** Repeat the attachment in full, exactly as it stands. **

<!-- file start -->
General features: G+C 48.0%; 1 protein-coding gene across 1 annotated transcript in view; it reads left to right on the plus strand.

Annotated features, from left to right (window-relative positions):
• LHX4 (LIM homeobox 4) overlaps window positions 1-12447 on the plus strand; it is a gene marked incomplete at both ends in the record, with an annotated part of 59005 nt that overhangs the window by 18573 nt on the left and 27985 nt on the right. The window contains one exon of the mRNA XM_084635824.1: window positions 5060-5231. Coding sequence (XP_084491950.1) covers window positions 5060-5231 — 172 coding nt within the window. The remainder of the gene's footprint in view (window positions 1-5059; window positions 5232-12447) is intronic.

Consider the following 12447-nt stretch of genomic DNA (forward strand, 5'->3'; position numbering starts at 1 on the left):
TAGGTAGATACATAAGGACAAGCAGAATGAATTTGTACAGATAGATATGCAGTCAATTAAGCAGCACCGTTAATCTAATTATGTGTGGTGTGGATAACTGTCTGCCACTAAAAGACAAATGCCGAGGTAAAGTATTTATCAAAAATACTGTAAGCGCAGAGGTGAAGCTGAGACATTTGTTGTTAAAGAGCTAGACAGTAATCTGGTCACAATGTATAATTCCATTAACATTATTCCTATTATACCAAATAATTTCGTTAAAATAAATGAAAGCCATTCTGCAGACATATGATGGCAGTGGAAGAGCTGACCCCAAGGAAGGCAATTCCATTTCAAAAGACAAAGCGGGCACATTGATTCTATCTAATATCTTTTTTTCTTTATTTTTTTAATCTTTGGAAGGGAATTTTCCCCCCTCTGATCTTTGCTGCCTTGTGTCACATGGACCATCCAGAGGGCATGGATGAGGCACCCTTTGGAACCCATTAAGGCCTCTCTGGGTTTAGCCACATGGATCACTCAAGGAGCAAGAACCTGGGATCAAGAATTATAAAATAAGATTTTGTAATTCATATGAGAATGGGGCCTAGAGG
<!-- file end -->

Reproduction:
General features: G+C 48.0%; 1 protein-coding gene across 1 annotated transcript in view; it reads left to right on the plus strand.

Annotated features, from left to right (window-relative positions):
• LHX4 (LIM homeobox 4) overlaps window positions 1-12447 on the plus strand; it is a gene marked incomplete at both ends in the record, with an annotated part of 59005 nt that overhangs the window by 18573 nt on the left and 27985 nt on the right. The window contains one exon of the mRNA XM_084635824.1: window positions 5060-5231. Coding sequence (XP_084491950.1) covers window positions 5060-5231 — 172 coding nt within the window. The remainder of the gene's footprint in view (window positions 1-5059; window positions 5232-12447) is intronic.

Consider the following 12447-nt stretch of genomic DNA (forward strand, 5'->3'; position numbering starts at 1 on the left):
TAGGTAGATACATAAGGACAAGCAGAATGAATTTGTACAGATAGATATGCAGTCAATTAAGCAGCACCGTTAATCTAATTATGTGTGGTGTGGATAACTGTCTGCCACTAAAAGACAAATGCCGAGGTAAAGTATTTATCAAAAATACTGTAAGCGCAGAGGTGAAGCTGAGACATTTGTTGTTAAAGAGCTAGACAGTAATCTGGTCACAATGTATAATTCCATTAACATTATTCCTATTATACCAAATAATTTCGTTAAAATAAATGAAAGCCATTCTGCAGACATATGATGGCAGTGGAAGAGCTGACCCCAAGGAAGGCAATTCCATTTCAAAAGACAAAGCGGGCACATTGATTCTATCTAATATCTTTTTTTCTTTATTTTTTTAATCTTTGGAAGGGAATTTTCCCCCCTCTGATCTTTGCTGCCTTGTGTCACATGGACCATCCAGAGGGCATGGATGAGGCACCCTTTGGAACCCATTAAGGCCTCTCTGGGTTTAGCCACATGGATCACTCAAGGAGCAAGAACCTGGGATCAAGAATTATAAAATAAGATTTTGTAATTCATATGAGAATGGGGCCTAGAGG